Some festivals also have a specific greeting – bonne année, for example means Happy New Year or bon noël if you're wishing someone a great Christmas (if you're seeing them on the day itself you would be more likely to use joyeaux noël – happy Christmas).

And of course bon anniversaire – happy birthday.

3. Specific events

If you're off to watch your favourite sports team scrap it out, don't be surprised to be told bon match – enjoy the game. Likewise if you're buying cinema tickets it's likely the vendor will say to you bon film or bonne séance – enjoy the film.

In fact here bon/bonne can be added to pretty much anything that you're about to do or see – bon spectacle, bonne lecture, bonne classe, bonne manifestation (enjoy the show, happy reading, have a great class, enjoy the protest). Although wishing someone bon enterrement or bon frottis  (have a great funeral/enjoy your pap smear) would probably be pushing it too far.

Having said that, we heard several people use bon confinement – have a good lockdown – during the months when population movement in France was strictly limited, although with a glint of irony.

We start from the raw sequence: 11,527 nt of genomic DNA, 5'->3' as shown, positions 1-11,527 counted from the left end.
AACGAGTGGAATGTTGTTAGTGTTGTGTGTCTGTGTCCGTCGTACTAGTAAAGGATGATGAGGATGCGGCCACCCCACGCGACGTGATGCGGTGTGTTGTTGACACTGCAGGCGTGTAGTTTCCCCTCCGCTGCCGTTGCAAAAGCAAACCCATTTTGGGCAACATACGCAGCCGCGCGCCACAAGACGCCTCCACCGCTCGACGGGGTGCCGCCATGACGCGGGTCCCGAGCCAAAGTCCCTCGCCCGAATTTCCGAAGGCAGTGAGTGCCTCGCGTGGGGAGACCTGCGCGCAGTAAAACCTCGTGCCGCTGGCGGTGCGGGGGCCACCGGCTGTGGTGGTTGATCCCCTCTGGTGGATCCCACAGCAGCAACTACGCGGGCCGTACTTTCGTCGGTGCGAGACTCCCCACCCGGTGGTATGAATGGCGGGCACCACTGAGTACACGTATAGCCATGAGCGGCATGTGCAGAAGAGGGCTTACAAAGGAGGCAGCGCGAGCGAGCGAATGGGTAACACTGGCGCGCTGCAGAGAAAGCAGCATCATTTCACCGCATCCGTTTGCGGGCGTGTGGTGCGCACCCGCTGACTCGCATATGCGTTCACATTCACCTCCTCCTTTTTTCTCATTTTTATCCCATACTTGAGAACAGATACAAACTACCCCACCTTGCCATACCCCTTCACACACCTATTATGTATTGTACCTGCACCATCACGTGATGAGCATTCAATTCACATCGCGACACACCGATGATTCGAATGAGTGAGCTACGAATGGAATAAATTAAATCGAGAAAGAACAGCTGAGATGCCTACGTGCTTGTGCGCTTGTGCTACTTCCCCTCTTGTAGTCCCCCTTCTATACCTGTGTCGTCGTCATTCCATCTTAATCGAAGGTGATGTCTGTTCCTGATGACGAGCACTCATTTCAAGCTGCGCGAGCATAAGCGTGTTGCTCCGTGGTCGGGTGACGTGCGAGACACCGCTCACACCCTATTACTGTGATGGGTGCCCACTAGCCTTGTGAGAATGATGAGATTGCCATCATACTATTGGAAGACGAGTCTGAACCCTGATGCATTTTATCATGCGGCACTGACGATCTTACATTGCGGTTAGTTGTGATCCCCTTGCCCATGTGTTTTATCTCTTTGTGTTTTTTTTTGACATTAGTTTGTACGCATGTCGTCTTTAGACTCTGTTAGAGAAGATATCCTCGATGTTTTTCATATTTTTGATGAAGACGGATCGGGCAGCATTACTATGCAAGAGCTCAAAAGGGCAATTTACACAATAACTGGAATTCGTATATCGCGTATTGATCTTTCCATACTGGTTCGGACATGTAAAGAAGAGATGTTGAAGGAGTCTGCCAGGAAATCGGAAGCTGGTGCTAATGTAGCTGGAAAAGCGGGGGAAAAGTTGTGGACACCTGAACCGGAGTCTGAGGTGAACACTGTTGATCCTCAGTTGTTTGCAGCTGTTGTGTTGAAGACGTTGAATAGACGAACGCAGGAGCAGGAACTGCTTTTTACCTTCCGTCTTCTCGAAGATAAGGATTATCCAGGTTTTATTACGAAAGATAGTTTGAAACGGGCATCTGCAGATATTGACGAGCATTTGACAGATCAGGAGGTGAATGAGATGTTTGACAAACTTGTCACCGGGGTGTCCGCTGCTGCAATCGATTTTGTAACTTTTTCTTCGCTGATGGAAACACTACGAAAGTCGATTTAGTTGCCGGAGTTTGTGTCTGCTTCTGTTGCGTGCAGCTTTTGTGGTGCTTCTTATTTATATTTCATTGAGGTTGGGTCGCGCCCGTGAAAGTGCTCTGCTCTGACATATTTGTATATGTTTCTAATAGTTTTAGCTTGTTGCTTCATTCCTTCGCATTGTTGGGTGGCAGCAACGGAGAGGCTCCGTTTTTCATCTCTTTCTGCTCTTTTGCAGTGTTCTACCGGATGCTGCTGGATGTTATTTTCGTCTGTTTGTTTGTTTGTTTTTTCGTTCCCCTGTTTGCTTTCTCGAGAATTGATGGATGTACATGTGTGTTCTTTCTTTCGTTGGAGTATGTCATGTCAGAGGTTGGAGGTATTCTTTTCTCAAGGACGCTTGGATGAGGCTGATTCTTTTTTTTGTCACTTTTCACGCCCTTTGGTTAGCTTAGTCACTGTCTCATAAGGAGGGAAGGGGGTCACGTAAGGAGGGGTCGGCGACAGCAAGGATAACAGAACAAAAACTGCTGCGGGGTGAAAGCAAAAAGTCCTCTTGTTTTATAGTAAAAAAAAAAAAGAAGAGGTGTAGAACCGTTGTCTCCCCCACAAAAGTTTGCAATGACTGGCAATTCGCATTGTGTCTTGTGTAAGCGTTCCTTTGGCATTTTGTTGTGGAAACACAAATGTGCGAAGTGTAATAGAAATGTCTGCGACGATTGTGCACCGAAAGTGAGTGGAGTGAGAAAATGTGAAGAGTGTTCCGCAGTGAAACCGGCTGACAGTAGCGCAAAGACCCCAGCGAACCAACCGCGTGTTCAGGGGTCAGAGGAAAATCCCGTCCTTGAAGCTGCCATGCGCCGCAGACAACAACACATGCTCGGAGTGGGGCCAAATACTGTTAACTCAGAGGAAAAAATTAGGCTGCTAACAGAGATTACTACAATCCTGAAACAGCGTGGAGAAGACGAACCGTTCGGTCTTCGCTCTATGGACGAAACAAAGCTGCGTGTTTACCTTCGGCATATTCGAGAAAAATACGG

4. Eating and drinking

Bon appétit is of course the most well known French eating phrase, although you will be interested to know some among the older generation, consider it rather vulgar.

You might be more likely to hear bonne dégustation – happy tasting – or a meal specific phrase such as bon dîner – enjoy your dinner – or bon déjeuner – enjoy your lunch.

At informal events or among younger people bon appétit is far more common, however, is frequently shortened to bon app.

5. Wishing good fortune

Bonne chance is the literal translation of good luck, so you are likely to hear this before you sit a test or go for a job interview but you will also hear bon courage quite a lot as well – be brave or more generally good luck or all the best.

And that's just a tiny sample of the words that regularly have a 'good' appended to them in France, so really life is good in France.

 

 

 

 

 

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LANGUAGE AND CULTURE

Le Havre rules: How to talk about French towns beginning with Le, La or Les

If you're into car racing, French politics or visits to seaside resorts you are likely at some point to need to talk about French towns with a 'Le' in the title. But how you talk about these places involves a slightly unexpected French grammar rule. Here's how it works.